It wasn’t until after dinner that the fifth member of Team Boeing showed up.  He was the team leader, I think, and he was Japanese American.  This guy was a real one-man party.  He was singing, dancing, jumping around, striking poses from Saturday Night Fever, and when he started drinking he got even more wild.  We were dying laughing.  A lot of people from other tables came over to see this guy – to shake his hand or to snap a photo.  At one point, two guys came over and started grinding on him.  It was like the stunt from Jackass where the two party boys start gyrating against someone who doesn’t expect it (like someone waiting at a bus stop, for example).  These guys were trying to be cool and funny, but it backfired.  The Boeing guy took the bait and started acting crazier than ever.  When he started mock-humping a hat, the two party boys evacuated.

Later the crazy Boeing guy stood on a bench and started shouting, “U! S! A!   U! S! A!   U! S! A!”

He was not only crazy as a loon, but also patriotic.

By now, everyone was up and moving around.  I went over to talk to my colleagues at the U.S. Embassy table.

“I think you made the right choice not to sit here,” my friend Connie told me.  “I see these people every day at work; I don’t need to see them after hours as well.”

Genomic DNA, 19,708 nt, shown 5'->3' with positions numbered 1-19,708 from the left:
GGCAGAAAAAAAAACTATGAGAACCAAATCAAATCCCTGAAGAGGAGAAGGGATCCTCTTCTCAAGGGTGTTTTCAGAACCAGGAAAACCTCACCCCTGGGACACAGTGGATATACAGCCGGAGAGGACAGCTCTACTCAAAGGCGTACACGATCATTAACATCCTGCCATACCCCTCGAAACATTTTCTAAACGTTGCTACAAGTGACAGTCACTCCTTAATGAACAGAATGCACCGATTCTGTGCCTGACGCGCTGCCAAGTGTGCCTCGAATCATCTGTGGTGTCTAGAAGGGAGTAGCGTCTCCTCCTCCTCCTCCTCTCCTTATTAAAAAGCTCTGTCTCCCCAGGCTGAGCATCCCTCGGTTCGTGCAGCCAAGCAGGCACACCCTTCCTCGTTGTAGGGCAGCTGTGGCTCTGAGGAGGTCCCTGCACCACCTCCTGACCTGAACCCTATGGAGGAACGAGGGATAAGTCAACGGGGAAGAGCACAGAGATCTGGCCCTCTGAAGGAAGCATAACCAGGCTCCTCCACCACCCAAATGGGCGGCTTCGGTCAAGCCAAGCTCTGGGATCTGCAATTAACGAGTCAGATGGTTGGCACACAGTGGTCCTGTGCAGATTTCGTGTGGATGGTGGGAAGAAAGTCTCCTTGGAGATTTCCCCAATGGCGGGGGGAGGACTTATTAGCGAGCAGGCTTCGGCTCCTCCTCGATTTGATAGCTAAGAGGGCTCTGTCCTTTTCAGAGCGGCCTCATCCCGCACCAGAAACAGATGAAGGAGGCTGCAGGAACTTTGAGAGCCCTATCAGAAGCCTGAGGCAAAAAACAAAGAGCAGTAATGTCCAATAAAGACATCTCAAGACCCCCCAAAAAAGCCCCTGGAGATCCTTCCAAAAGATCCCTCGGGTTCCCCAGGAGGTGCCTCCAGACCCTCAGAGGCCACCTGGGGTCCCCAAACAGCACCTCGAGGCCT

Another colleague was of the same opinion.  “You certainly didn't miss anything,” he told me.

All across the tent, there were towers of beer rising up from the tables like chimneys.  If you had a glass in hand, you were never far from a top-off.  To further hydrate the crowd, shot-girls also started working the floor.  They were doing a brisk business selling schnapps and vodka.

After I had talked with my fellow Americans for a while, I migrated back toward my original table.  I chilled a bit longer with the Boeing crowd, and then the group started to fragment again.

At this point, a drunken Brit named William entered the scene.